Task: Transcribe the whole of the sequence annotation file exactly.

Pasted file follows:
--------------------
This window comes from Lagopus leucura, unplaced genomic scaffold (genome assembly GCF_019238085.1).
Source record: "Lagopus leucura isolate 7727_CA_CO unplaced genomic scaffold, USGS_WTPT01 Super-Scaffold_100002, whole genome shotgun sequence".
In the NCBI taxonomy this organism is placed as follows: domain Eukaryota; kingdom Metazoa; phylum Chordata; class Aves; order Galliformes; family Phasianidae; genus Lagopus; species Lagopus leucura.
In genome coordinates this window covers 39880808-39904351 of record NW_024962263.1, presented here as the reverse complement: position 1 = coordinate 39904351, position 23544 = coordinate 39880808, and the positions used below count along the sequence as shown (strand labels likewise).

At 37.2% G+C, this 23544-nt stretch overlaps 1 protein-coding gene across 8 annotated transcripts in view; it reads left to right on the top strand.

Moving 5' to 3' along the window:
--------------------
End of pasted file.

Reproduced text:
This window comes from Lagopus leucura, unplaced genomic scaffold (genome assembly GCF_019238085.1).
Source record: "Lagopus leucura isolate 7727_CA_CO unplaced genomic scaffold, USGS_WTPT01 Super-Scaffold_100002, whole genome shotgun sequence".
In the NCBI taxonomy this organism is placed as follows: domain Eukaryota; kingdom Metazoa; phylum Chordata; class Aves; order Galliformes; family Phasianidae; genus Lagopus; species Lagopus leucura.
In genome coordinates this window covers 39880808-39904351 of record NW_024962263.1, presented here as the reverse complement: position 1 = coordinate 39904351, position 23544 = coordinate 39880808, and the positions used below count along the sequence as shown (strand labels likewise).

At 37.2% G+C, this 23544-nt stretch overlaps 1 protein-coding gene across 8 annotated transcripts in view; it reads left to right on the top strand.

Moving 5' to 3' along the window: